The debt ceiling: How could it affect HCPs?

By Jules Murtha | Fact-checked by Barbara Bekiesz
Published February 1, 2023

Key Takeaways

  • Reports of the US government reaching its debt limit have raised concerns as to how this could impact healthcare professionals (HCPs).

  • The debt limit refers to the maximum amount of money that the US government is permitted to borrow to finance existing legal obligations. To prevent the government from defaulting on its debts, spending cuts on Medicare, Medicaid, and student loan debt are being considered.

  • HCPs should consider becoming financially literate to prepare for potential changes to student loan debt forgiveness.

The January 19 announcement that the US government reached its debt limit has raised concerns over this issue’s potential impact on healthcare.

If Congress decides to default, the US could face “catastrophic economic consequences,” according to the US Department of the Treasury.[]

But if Congress doesn’t default, healthcare programs may see major funding cuts as part of efforts to help pay back the national debt. This could also impact President Biden’s plans to forgive student loan debt. Here are some ways in which the debt limit could impact healthcare and HCPs.

What is the debt ceiling?

On January 19, 2023, US Treasury Secretary Janet L. Yellen told Congress that the US government had reached its debt limit of $31.381 trillion.[]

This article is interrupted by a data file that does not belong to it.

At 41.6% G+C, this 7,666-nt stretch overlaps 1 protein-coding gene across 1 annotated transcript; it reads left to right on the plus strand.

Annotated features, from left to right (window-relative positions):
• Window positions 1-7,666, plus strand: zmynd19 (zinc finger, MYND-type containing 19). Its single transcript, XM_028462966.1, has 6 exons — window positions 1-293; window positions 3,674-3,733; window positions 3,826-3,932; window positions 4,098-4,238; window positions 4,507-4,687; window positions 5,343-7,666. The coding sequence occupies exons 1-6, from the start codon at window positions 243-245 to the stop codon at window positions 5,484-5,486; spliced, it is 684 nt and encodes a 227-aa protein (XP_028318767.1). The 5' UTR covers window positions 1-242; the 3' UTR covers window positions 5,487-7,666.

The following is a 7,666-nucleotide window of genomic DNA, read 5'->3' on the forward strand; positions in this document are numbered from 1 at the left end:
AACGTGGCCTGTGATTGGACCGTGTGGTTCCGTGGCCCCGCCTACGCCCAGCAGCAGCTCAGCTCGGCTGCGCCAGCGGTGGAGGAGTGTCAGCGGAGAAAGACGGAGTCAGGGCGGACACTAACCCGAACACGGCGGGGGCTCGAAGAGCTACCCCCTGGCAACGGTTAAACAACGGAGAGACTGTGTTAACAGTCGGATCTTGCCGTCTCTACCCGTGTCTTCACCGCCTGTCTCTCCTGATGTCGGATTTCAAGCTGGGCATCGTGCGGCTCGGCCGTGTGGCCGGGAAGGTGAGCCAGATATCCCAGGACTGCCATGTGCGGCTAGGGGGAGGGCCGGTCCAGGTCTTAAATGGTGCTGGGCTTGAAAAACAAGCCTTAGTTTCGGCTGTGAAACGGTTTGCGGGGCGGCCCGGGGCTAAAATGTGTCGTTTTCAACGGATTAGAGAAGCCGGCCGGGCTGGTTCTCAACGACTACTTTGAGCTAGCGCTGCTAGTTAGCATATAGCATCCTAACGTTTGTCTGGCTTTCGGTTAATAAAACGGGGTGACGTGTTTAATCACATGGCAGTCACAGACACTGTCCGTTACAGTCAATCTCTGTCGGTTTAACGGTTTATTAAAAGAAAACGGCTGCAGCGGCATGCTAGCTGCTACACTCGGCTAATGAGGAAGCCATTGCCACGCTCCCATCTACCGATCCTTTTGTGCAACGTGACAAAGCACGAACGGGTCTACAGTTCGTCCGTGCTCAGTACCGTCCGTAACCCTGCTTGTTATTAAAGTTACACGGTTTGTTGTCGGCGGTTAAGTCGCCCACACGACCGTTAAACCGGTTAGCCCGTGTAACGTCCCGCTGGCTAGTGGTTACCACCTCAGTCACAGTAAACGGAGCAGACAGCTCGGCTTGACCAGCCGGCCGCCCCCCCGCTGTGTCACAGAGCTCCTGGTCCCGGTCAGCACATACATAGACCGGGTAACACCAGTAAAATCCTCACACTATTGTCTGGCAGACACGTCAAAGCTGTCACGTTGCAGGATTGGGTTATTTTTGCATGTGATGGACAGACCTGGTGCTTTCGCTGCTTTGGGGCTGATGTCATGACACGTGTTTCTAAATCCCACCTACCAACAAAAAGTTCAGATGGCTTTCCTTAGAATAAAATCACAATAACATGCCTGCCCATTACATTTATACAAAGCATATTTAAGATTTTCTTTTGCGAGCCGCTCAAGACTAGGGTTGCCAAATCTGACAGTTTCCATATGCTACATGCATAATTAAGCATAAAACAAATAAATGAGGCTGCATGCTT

In an attempt to prevent the government from defaulting on its obligations, the Department of the Treasury has the authority to implement what are known as extraordinary measures.[] Congress can also decide whether to raise the debt limit.

Congress has faced this decision before. According to an article published by the Bipartisan Policy Center, the government has raised the debt limit six times since 2017.[] By doing so, the US has avoided defaulting on its debts, an action that could possibly trigger a national financial crisis.

The Department of the Treasury defines the debt ceiling as the total sum of money that the government is allowed to borrow to pay its debts, saying the government uses this money to “meet its existing legal obligations, including Social Security and Medicare benefits, military salaries, interest on the national debt, tax refunds, and other payments.”

The debt ceiling cannot be used to authorize new purchases; rather, it only permits the government to finance existing legal obligations put in place by former presidents and Congress.

So, how does the debt limit problem affect healthcare?

Medicare as bargaining chip

When the US government has reached its debt limit in the past, Democrats and Republicans have used the situation to broker legislative leverage. It’s no different this time around.

According to an article published by Kaiser Health News (KHN), the GOP has promised to vote to raise the limit if Democrats agree to cut significant funding from Medicare and Medicaid programs.[]